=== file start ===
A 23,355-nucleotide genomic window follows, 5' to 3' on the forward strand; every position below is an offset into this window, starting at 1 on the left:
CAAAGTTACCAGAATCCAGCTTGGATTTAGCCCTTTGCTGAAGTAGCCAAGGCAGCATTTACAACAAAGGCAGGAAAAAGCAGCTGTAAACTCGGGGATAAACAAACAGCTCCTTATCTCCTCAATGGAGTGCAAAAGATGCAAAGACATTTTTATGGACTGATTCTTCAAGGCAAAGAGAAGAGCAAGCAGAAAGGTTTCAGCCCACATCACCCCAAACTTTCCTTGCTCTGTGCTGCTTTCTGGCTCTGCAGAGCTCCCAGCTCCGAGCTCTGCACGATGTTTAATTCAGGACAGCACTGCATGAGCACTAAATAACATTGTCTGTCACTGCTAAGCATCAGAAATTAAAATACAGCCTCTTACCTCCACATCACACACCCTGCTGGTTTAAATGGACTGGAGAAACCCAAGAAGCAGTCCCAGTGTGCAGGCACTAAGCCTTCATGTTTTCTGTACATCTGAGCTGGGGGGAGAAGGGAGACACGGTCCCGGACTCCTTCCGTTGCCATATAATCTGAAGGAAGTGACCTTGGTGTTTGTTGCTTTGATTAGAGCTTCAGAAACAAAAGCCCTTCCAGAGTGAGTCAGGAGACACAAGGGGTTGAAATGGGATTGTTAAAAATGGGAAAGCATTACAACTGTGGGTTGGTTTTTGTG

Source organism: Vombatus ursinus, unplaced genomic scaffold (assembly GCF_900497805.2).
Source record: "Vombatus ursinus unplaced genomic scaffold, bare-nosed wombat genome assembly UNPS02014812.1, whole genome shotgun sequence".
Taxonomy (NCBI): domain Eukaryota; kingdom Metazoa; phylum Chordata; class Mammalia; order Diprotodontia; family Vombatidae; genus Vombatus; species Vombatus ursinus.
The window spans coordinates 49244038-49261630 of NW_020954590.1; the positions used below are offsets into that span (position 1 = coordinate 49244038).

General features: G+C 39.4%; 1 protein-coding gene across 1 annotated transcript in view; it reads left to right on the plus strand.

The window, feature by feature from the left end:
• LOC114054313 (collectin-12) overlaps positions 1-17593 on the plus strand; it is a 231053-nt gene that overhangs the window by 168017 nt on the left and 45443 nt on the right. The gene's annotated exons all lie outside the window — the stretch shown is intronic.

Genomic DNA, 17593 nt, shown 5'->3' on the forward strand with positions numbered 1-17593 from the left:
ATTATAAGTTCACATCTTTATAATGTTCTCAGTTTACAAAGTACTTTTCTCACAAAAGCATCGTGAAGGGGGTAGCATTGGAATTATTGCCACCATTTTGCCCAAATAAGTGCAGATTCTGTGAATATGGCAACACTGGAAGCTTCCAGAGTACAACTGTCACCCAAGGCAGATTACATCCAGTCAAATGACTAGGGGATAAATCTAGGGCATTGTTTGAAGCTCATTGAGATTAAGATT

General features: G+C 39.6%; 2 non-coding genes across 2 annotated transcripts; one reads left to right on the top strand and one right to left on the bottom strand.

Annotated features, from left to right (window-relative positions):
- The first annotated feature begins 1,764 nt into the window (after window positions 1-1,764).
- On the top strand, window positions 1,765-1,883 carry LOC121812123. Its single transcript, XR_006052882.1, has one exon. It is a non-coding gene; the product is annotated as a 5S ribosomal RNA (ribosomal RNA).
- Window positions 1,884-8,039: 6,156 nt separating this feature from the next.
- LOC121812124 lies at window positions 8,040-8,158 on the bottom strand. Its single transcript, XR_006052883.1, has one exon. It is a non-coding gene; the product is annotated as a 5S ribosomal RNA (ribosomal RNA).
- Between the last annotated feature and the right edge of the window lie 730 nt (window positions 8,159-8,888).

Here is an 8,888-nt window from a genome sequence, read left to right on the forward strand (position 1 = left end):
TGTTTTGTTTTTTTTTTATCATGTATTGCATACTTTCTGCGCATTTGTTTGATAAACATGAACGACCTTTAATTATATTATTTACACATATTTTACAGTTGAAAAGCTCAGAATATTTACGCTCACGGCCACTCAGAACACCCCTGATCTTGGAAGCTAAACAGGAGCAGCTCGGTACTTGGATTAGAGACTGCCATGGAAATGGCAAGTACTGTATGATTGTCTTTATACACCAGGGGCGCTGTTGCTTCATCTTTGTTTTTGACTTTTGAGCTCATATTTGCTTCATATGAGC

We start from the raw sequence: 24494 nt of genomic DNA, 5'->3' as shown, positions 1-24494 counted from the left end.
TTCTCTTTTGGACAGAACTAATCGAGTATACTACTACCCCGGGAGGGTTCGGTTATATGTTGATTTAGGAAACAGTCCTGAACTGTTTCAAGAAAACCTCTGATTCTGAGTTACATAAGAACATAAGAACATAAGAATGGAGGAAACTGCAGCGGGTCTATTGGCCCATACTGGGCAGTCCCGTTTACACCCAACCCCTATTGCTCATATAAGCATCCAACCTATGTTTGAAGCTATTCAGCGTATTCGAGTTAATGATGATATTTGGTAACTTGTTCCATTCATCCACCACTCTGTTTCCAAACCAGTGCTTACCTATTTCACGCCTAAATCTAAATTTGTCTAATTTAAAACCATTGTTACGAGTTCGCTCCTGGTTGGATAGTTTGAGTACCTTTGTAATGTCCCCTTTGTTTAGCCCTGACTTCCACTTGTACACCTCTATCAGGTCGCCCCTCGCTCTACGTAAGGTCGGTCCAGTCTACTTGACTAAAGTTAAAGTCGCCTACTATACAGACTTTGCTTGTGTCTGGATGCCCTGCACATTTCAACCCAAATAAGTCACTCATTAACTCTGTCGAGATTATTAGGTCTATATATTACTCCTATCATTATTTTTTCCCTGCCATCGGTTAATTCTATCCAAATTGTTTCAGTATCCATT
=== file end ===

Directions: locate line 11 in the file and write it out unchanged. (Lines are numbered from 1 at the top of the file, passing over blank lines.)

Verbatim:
ATTATAAGTTCACATCTTTATAATGTTCTCAGTTTACAAAGTACTTTTCTCACAAAAGCATCGTGAAGGGGGTAGCATTGGAATTATTGCCACCATTTTGCCCAAATAAGTGCAGATTCTGTGAATATGGCAACACTGGAAGCTTCCAGAGTACAACTGTCACCCAAGGCAGATTACATCCAGTCAAATGACTAGGGGATAAATCTAGGGCATTGTTTGAAGCTCATTGAGATTAAGATT